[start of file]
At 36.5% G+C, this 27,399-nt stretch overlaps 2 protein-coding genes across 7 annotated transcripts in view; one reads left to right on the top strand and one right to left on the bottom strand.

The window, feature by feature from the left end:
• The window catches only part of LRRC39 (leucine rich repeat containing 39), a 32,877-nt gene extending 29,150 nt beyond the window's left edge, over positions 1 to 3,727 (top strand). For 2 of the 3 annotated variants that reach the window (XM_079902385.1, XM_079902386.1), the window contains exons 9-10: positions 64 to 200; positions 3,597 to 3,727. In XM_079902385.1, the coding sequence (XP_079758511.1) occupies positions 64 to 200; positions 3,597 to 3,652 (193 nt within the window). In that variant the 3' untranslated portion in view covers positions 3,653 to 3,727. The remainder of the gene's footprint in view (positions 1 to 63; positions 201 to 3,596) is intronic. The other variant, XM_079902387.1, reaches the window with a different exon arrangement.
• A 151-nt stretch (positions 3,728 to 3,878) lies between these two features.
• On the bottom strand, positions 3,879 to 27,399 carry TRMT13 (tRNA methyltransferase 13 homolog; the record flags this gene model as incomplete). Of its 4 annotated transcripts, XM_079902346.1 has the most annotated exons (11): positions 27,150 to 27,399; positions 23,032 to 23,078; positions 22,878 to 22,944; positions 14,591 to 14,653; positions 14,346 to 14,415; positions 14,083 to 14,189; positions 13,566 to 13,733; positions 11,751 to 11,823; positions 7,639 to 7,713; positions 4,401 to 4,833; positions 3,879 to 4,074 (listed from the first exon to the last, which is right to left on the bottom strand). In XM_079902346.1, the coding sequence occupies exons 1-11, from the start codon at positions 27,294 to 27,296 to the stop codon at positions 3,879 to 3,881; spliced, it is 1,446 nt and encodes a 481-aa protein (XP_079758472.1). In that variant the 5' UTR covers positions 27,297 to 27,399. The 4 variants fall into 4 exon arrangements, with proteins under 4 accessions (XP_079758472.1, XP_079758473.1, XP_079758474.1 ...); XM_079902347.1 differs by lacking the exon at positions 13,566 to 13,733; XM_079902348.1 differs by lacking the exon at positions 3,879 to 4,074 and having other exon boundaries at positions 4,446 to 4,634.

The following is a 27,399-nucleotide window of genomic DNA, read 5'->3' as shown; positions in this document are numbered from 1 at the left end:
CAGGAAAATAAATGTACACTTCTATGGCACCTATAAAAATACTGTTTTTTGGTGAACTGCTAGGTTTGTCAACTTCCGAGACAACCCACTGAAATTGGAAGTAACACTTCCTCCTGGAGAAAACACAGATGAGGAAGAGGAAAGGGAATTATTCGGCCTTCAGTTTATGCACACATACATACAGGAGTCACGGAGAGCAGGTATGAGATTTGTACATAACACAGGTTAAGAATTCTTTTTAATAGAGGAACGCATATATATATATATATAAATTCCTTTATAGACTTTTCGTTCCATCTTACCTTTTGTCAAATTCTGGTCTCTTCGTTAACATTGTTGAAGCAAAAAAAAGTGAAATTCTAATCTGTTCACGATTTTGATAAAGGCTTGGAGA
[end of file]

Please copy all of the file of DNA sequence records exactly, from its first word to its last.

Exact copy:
At 36.5% G+C, this 27,399-nt stretch overlaps 2 protein-coding genes across 7 annotated transcripts in view; one reads left to right on the top strand and one right to left on the bottom strand.

The window, feature by feature from the left end:
• The window catches only part of LRRC39 (leucine rich repeat containing 39), a 32,877-nt gene extending 29,150 nt beyond the window's left edge, over positions 1 to 3,727 (top strand). For 2 of the 3 annotated variants that reach the window (XM_079902385.1, XM_079902386.1), the window contains exons 9-10: positions 64 to 200; positions 3,597 to 3,727. In XM_079902385.1, the coding sequence (XP_079758511.1) occupies positions 64 to 200; positions 3,597 to 3,652 (193 nt within the window). In that variant the 3' untranslated portion in view covers positions 3,653 to 3,727. The remainder of the gene's footprint in view (positions 1 to 63; positions 201 to 3,596) is intronic. The other variant, XM_079902387.1, reaches the window with a different exon arrangement.
• A 151-nt stretch (positions 3,728 to 3,878) lies between these two features.
• On the bottom strand, positions 3,879 to 27,399 carry TRMT13 (tRNA methyltransferase 13 homolog; the record flags this gene model as incomplete). Of its 4 annotated transcripts, XM_079902346.1 has the most annotated exons (11): positions 27,150 to 27,399; positions 23,032 to 23,078; positions 22,878 to 22,944; positions 14,591 to 14,653; positions 14,346 to 14,415; positions 14,083 to 14,189; positions 13,566 to 13,733; positions 11,751 to 11,823; positions 7,639 to 7,713; positions 4,401 to 4,833; positions 3,879 to 4,074 (listed from the first exon to the last, which is right to left on the bottom strand). In XM_079902346.1, the coding sequence occupies exons 1-11, from the start codon at positions 27,294 to 27,296 to the stop codon at positions 3,879 to 3,881; spliced, it is 1,446 nt and encodes a 481-aa protein (XP_079758472.1). In that variant the 5' UTR covers positions 27,297 to 27,399. The 4 variants fall into 4 exon arrangements, with proteins under 4 accessions (XP_079758472.1, XP_079758473.1, XP_079758474.1 ...); XM_079902347.1 differs by lacking the exon at positions 13,566 to 13,733; XM_079902348.1 differs by lacking the exon at positions 3,879 to 4,074 and having other exon boundaries at positions 4,446 to 4,634.

The following is a 27,399-nucleotide window of genomic DNA, read 5'->3' as shown; positions in this document are numbered from 1 at the left end:
CAGGAAAATAAATGTACACTTCTATGGCACCTATAAAAATACTGTTTTTTGGTGAACTGCTAGGTTTGTCAACTTCCGAGACAACCCACTGAAATTGGAAGTAACACTTCCTCCTGGAGAAAACACAGATGAGGAAGAGGAAAGGGAATTATTCGGCCTTCAGTTTATGCACACATACATACAGGAGTCACGGAGAGCAGGTATGAGATTTGTACATAACACAGGTTAAGAATTCTTTTTAATAGAGGAACGCATATATATATATATATAAATTCCTTTATAGACTTTTCGTTCCATCTTACCTTTTGTCAAATTCTGGTCTCTTCGTTAACATTGTTGAAGCAAAAAAAAGTGAAATTCTAATCTGTTCACGATTTTGATAAAGGCTTGGAGA